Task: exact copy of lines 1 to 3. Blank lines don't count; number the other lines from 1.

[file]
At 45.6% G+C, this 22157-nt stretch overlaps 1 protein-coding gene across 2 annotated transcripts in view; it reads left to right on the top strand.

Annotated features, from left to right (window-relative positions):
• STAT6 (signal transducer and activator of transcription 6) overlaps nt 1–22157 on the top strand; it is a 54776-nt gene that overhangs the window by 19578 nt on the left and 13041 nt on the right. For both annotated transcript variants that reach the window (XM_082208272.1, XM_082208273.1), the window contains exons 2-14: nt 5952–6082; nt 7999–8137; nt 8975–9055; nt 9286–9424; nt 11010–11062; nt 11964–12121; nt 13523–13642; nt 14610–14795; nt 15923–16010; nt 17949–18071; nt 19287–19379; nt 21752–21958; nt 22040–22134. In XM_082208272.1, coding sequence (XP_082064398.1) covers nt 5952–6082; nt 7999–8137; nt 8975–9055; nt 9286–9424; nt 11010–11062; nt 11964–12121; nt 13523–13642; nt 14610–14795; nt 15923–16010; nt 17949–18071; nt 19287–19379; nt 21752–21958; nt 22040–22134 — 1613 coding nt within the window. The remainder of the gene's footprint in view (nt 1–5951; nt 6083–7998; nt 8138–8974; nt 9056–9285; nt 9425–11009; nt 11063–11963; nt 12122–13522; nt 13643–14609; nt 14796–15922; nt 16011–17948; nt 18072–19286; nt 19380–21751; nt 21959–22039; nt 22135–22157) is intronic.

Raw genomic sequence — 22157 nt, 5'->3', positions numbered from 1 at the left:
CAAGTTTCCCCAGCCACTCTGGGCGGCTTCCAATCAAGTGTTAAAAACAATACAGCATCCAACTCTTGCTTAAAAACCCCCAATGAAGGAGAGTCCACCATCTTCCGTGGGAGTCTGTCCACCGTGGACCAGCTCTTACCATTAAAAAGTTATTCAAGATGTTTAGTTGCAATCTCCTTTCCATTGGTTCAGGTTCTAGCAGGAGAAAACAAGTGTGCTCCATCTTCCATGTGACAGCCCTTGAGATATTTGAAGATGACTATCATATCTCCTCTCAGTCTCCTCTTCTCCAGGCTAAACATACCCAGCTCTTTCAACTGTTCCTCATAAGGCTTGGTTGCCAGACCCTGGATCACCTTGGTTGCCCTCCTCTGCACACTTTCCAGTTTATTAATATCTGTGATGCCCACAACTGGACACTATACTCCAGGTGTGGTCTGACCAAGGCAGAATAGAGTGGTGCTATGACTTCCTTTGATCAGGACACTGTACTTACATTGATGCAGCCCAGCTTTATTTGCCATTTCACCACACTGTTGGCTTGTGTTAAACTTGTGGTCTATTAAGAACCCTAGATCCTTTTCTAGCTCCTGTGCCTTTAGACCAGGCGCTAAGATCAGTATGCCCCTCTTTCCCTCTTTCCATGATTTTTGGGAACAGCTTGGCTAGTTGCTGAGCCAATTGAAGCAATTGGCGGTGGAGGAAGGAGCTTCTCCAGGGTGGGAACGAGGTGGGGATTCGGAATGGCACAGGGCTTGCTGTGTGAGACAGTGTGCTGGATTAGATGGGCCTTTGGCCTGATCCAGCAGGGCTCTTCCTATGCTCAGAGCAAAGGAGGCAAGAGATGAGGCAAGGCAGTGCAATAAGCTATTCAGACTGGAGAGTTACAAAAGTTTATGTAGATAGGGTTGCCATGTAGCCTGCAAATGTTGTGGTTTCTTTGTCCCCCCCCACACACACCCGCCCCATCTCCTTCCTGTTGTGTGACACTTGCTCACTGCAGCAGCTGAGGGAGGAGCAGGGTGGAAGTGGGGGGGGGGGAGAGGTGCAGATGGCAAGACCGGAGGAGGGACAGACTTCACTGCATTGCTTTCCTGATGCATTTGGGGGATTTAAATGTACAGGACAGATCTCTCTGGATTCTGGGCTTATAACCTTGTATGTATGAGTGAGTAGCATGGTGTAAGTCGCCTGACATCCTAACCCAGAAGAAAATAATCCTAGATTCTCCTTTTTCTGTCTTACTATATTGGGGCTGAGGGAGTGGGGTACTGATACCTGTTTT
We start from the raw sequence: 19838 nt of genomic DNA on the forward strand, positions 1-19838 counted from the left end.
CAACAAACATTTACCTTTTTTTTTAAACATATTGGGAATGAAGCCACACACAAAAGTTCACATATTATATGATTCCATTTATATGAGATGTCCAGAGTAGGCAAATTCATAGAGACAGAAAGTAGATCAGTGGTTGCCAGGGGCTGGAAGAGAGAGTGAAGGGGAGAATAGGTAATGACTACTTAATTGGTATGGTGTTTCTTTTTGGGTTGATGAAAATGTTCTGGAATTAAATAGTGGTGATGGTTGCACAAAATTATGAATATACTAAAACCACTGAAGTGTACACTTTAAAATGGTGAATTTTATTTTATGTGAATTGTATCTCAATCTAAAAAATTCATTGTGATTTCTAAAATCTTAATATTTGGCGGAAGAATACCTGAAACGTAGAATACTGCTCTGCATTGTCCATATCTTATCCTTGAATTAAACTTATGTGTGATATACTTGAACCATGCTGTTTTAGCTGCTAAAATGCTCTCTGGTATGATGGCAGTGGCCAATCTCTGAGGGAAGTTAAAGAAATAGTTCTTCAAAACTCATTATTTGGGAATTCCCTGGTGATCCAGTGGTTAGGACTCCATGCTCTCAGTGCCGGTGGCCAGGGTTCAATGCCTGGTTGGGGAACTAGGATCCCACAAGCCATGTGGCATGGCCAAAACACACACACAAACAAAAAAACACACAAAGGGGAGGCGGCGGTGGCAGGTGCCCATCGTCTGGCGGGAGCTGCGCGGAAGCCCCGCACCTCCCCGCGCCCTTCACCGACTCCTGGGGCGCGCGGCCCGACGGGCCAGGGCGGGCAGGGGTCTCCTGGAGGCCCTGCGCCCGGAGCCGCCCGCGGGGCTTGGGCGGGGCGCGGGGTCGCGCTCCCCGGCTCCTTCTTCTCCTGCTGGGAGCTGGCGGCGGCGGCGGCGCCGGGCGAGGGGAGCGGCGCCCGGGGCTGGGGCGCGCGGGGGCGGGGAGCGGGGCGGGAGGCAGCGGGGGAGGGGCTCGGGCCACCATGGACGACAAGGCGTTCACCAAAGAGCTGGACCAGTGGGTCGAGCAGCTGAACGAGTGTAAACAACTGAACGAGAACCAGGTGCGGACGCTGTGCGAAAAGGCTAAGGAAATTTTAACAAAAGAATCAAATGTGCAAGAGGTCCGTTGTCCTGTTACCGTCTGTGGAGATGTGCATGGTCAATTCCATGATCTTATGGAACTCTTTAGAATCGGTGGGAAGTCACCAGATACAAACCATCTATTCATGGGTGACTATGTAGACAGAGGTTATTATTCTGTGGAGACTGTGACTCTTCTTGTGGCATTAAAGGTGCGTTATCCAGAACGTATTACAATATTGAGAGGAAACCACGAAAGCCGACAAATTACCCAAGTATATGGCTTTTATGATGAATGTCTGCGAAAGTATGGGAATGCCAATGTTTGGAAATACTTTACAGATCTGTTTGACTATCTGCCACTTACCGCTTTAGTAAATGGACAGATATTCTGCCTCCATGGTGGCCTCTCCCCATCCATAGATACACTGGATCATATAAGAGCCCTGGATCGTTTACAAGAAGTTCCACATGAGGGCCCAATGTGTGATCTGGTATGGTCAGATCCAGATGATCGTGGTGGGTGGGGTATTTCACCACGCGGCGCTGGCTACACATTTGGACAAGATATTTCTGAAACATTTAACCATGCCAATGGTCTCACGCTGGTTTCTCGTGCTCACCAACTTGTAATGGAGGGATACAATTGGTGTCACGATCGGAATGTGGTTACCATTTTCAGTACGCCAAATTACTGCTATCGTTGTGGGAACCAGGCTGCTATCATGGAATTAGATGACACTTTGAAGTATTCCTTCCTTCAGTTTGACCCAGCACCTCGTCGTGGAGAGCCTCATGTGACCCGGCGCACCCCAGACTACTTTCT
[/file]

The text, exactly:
At 45.6% G+C, this 22157-nt stretch overlaps 1 protein-coding gene across 2 annotated transcripts in view; it reads left to right on the top strand.

Annotated features, from left to right (window-relative positions):
• STAT6 (signal transducer and activator of transcription 6) overlaps nt 1–22157 on the top strand; it is a 54776-nt gene that overhangs the window by 19578 nt on the left and 13041 nt on the right. For both annotated transcript variants that reach the window (XM_082208272.1, XM_082208273.1), the window contains exons 2-14: nt 5952–6082; nt 7999–8137; nt 8975–9055; nt 9286–9424; nt 11010–11062; nt 11964–12121; nt 13523–13642; nt 14610–14795; nt 15923–16010; nt 17949–18071; nt 19287–19379; nt 21752–21958; nt 22040–22134. In XM_082208272.1, coding sequence (XP_082064398.1) covers nt 5952–6082; nt 7999–8137; nt 8975–9055; nt 9286–9424; nt 11010–11062; nt 11964–12121; nt 13523–13642; nt 14610–14795; nt 15923–16010; nt 17949–18071; nt 19287–19379; nt 21752–21958; nt 22040–22134 — 1613 coding nt within the window. The remainder of the gene's footprint in view (nt 1–5951; nt 6083–7998; nt 8138–8974; nt 9056–9285; nt 9425–11009; nt 11063–11963; nt 12122–13522; nt 13643–14609; nt 14796–15922; nt 16011–17948; nt 18072–19286; nt 19380–21751; nt 21959–22039; nt 22135–22157) is intronic.